AQR rewrites IAM strategy to solve DevOps paradox
AQR Capital Management didn't build its own tooling with AWS, but instead redesigned its methodology around identity access management (IAM) through AWS to resolve one of the hallmark cloud security challenges: tight controls vs. developer freedom.
Like most financial services firms, the global investment management firm based in Greenwich, Conn., is inherently risk-averse. It leans toward more preventative controls and strict permissions over enabling developers to experiment and implement policy as they create app stacks in AWS, said Alan Garver, vice president of cloud engineering at AQR, in a presentation. "When you experience this tradeoff, the developer always loses," he said.
However, an inability to go fast, experiment and possibly oppose a problem or vulnerability actually undercuts security, said co-presenter Fritz Kunstler, principal consultant at AWS. "Not only for the sake of the business, but also for the sake of security, it's important to be able to experiment, to move fast and do it in a safe way," he said.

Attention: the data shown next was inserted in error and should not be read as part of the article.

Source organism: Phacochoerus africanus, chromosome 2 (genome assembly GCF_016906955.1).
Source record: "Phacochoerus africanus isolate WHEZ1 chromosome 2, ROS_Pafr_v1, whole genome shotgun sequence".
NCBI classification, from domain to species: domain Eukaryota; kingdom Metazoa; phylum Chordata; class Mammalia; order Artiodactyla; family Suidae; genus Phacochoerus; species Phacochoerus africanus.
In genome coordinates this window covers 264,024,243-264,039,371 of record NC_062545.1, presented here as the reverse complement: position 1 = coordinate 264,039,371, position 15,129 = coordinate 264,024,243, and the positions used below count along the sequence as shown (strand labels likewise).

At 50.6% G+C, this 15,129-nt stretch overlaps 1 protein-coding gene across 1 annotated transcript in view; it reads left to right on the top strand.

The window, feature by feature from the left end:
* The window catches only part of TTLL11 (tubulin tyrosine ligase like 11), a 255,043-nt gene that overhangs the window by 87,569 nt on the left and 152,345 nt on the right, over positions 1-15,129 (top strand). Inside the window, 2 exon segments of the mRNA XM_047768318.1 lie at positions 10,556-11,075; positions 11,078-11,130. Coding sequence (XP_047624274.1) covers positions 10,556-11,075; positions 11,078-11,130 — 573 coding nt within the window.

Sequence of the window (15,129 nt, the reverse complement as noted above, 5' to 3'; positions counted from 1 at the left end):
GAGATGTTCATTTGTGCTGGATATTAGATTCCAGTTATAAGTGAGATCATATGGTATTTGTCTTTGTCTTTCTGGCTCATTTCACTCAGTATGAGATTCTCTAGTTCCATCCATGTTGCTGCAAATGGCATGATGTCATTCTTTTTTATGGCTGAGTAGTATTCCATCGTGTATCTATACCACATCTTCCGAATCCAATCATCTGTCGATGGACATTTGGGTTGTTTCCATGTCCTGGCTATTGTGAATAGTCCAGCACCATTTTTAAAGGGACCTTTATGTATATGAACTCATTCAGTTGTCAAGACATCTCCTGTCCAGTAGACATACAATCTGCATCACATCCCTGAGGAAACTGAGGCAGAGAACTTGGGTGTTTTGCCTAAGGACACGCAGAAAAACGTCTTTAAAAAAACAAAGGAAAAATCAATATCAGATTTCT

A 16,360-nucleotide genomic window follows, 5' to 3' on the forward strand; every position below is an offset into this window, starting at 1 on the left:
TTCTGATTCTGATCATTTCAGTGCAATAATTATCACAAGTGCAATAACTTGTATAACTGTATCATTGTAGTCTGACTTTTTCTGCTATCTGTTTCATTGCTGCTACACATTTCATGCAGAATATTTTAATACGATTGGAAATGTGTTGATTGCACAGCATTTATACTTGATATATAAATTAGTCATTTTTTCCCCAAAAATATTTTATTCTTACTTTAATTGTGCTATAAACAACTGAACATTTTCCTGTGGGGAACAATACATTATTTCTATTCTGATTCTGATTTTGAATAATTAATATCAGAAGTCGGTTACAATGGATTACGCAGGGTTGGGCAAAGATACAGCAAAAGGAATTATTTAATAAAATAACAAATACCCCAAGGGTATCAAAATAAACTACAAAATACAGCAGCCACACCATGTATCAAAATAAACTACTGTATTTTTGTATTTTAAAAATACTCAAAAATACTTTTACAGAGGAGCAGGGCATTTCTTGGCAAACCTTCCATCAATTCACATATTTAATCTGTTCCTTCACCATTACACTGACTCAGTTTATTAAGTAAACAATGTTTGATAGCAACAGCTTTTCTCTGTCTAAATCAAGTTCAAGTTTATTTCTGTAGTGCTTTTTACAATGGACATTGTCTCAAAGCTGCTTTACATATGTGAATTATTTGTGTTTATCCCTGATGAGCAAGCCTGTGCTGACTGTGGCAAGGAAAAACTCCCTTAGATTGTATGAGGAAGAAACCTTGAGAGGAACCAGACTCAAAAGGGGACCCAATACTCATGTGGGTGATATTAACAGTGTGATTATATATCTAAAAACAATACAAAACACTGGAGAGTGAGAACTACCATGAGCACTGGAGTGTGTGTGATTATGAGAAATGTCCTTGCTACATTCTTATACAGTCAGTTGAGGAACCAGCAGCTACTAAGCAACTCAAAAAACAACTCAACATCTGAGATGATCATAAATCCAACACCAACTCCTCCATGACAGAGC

AQR's methodology replaces the mentality of IT security groups as traffic cops and instead treats IAM security as its own product -- a set of capabilities that establish a security baseline, provided and managed in AWS, Garver said. This configuration of a security controls framework relies on AWS Organizations and fine-grained permissions to apply services control policies across multiple AWS accounts. This IAM methodology provides all the strong controls AQR wants in an AWS operating environment, but also lays out clear boundaries so developers can move freely, without security specialists as a bottleneck, Garver said.
At the same time, AQR's developers should be empowered to push back occasionally for additional permissions or to question a boundary's restrictions. That's why AQR's IAM in AWS is managed by an internal product team, that can handle and even anticipate such requests, and quickly make changes and deliver them to the live environment, he said.
Senior News Editor James Montgomery contributed to this report.